Who Are You People? is about ordinary folks in America and the charming oddball things they do in pursuit of happiness.
I studied pigeon racers in the Bronx and learned how to motivate a pigeon, which is too involved to get into here but letâ€™s just say it involves sex.
I went stormchasing in Kansas and learned about Supercell Deprivation Syndrome, a malady that affects storm chasers in the winter months when tornadoes are not present. The condition gets so bad some chasers will watch the water draining down the toilet just to see a cyclone.
I hung out with a group of Grobanites in Texas and learnedâ€¦ whatâ€™s that? You donâ€™t know what a Grobanite is? A Grobanite is a die-hard fan of the singer Josh Groban who follows him from concert to concert. Think Deadheads, but more menopausal. I learned that Grobanites are prone Grobanian slips, suffer from Joshmares, become scatterjoshed, and are seized by Joshfright when they finally get a chance to meet their idol. Older fans take Joshtrogen, and younger fans believe he is drop-dead gor-josh.
The Grobanites and stormchasers and pigeon racers and everyone else I wrote about were real in that quirky, honest, human way people have when they are not trying to impress others. Which also meant that they werenâ€™t used to dealing with journalists or reading about themselves in print.
For this reason, I felt a responsibility to let the major characters in the book know ahead of time what I was going to write about them. Not so they could edit it, but so they could be prepared. (Also, I wanted to fact-check myself.) Most people in the book were extremely gracious and thankful that Iâ€™d thought to call them.
With one exception.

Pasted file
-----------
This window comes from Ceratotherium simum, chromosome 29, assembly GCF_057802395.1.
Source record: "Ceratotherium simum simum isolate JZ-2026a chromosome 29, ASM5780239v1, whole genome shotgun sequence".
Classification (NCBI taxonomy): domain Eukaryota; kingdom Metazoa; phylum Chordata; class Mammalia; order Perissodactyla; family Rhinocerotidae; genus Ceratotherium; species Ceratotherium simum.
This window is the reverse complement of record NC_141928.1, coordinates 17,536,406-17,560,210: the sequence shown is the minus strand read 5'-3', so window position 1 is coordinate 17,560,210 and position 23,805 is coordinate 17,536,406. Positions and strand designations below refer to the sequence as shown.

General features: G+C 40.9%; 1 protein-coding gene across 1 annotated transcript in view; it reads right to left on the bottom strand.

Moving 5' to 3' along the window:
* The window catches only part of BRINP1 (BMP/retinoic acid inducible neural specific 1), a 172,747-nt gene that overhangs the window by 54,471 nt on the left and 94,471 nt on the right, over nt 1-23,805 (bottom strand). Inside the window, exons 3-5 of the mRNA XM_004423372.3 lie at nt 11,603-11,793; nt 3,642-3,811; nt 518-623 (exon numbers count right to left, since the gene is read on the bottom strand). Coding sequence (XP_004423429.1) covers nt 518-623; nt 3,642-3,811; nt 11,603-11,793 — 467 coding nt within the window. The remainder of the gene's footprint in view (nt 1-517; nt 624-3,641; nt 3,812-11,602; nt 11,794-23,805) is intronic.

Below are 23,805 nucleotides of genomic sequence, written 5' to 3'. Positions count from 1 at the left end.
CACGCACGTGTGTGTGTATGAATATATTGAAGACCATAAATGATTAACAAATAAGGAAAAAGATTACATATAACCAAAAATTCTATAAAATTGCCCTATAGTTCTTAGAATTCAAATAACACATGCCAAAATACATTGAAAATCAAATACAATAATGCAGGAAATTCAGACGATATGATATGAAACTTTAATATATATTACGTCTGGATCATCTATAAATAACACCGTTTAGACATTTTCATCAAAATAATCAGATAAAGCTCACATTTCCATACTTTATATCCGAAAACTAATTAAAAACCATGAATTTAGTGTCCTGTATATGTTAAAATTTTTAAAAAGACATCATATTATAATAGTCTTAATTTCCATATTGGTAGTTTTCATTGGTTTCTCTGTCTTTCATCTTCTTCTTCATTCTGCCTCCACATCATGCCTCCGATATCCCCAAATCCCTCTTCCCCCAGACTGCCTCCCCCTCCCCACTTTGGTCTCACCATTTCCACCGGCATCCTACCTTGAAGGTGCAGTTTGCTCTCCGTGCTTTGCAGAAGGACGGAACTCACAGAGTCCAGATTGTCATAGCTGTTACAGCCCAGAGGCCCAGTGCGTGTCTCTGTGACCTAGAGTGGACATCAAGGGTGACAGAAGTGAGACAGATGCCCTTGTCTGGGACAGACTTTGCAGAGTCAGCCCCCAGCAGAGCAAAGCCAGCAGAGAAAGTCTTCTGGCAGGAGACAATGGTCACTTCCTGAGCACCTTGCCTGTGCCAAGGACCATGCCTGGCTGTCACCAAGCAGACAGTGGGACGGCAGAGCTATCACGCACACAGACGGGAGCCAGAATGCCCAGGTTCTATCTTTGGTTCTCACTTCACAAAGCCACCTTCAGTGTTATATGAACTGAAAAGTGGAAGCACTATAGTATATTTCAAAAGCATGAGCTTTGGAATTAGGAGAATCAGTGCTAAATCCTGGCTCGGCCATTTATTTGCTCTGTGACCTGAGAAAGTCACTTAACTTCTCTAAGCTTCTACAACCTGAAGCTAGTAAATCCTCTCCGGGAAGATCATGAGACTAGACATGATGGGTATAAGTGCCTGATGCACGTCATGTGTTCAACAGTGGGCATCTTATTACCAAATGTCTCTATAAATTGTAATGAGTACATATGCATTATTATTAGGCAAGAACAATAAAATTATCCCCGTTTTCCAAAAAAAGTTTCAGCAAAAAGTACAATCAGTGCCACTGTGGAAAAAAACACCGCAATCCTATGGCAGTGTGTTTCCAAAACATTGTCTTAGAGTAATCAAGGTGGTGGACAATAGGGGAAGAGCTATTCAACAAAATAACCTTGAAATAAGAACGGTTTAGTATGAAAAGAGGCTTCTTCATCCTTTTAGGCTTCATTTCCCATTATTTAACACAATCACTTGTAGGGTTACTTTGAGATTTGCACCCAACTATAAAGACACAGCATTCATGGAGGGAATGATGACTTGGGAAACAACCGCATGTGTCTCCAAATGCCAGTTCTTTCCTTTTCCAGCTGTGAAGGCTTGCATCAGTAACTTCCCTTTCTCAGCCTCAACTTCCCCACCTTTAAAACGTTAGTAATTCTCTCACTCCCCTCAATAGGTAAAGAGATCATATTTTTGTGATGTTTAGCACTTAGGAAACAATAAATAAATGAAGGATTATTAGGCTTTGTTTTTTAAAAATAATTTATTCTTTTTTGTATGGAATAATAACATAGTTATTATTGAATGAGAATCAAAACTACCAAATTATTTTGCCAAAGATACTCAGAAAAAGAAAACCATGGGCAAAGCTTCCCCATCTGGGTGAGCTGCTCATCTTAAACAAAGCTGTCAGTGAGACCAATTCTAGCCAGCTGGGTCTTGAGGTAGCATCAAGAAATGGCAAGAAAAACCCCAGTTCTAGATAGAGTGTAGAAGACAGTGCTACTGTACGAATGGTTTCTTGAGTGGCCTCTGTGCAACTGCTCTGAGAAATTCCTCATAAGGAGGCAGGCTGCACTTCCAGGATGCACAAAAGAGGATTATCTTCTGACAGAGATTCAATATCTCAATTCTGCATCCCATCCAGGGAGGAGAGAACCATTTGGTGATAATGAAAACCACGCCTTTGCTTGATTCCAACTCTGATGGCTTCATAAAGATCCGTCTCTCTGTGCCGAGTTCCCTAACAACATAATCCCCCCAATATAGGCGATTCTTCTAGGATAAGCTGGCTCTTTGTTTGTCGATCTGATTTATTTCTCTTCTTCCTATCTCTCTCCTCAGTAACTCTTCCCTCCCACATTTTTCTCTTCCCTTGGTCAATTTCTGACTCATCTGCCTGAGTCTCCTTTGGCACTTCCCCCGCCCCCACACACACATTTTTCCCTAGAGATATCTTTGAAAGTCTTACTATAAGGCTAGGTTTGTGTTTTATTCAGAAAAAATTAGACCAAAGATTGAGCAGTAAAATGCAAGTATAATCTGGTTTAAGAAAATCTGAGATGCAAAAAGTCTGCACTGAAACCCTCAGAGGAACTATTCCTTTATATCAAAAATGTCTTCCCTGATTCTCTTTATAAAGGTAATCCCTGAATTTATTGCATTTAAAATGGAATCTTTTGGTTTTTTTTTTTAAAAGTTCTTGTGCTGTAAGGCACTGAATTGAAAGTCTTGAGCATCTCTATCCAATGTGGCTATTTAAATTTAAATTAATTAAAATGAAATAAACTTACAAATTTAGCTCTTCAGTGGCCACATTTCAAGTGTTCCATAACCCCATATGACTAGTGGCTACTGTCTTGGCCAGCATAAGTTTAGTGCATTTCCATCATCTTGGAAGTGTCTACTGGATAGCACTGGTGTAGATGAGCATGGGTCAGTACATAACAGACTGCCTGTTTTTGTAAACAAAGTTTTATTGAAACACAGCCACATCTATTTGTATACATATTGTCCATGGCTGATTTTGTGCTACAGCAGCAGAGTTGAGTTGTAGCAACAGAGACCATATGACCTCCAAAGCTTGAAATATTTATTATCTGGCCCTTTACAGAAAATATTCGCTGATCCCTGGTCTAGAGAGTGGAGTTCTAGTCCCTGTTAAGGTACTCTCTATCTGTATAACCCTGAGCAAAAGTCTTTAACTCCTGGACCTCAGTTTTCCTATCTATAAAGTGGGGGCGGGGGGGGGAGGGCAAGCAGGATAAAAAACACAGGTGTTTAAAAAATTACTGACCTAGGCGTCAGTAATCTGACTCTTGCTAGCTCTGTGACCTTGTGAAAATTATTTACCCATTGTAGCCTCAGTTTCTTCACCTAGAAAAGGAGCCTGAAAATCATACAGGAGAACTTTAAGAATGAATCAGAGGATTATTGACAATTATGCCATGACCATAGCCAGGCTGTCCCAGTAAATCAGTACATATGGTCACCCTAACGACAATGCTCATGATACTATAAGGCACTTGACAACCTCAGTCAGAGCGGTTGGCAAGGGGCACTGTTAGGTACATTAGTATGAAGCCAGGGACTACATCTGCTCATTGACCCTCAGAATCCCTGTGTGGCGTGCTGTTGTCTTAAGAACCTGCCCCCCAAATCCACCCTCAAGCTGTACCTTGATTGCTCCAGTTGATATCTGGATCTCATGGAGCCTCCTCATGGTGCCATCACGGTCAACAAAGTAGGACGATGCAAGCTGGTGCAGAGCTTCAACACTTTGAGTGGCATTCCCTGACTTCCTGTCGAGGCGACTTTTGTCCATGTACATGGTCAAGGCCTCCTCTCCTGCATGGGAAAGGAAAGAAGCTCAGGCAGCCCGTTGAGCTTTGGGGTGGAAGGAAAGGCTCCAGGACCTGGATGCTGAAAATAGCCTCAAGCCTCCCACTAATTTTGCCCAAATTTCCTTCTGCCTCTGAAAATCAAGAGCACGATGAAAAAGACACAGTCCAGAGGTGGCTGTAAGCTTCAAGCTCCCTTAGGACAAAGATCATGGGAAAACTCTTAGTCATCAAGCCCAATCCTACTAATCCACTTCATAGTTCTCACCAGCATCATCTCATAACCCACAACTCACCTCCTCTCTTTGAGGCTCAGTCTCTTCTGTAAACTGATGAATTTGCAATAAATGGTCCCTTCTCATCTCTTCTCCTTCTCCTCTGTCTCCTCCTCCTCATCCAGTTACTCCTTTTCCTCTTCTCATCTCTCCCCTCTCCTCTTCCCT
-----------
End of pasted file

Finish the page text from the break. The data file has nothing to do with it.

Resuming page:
I wrote about a boardgamer who created a game called A World at War that takes five days to play. (Iâ€™m not kidding.) The rule book for the game is 196 pages, 8.5 point type, single-spaced. The developer is a lawyer who prosecutes tax offenses.
So what weâ€™ve got is someone who: a) understands the minutiae of the tax code; b) writes a 200-page book of rules; and, c) obviously cares about details.
In writing about him, I talked about how meticulously he ate his hamburger. (Bite. Chew. Swallow. Napkin dab.) It seemed a good way to show how methodical he was â€“ an assessment I made based on the fact that, well, heâ€™d written a 200-page rule bookâ€¦ for a game! I thought his mannerly way of eating to be a flattering detail. He disagreed, and ended a flaming e-mail exchange with me with the statement: â€œItâ€™s your book, and maybe no one will read it.â€
Did I take the chewing reference out? No. It still think itâ€™s a revealing character detail. But the exchange with him did remind me of a famous quote by Joan Didion in which she said: â€œA writer is always selling someone out.â€ What she was referring to was the fact that the best material often comes at the expense of another personâ€™s trust.
Nonfiction writers use the stories of other people to educate and entertain, and those stories â€“ I believe â€“ come with a great deal of responsibility to be fair to your subjects. Recognizing this, I worked hard to be fair in the writing of Who Are You People? My goal was not to make fun of passionate fanatics, but to portray them honestly and with a touch of warmth so that we might learn something from them.
But as I learned, not everyone will agree with the writerâ€™s idea of fairness. And because we often perceive ourselves differently than others do, thereâ€™s always a risk that the people we write about will not agree or like what weâ€™ve written. But I believe itâ€™s a risk worth taking because itâ€™s the only way truthful stories can be told.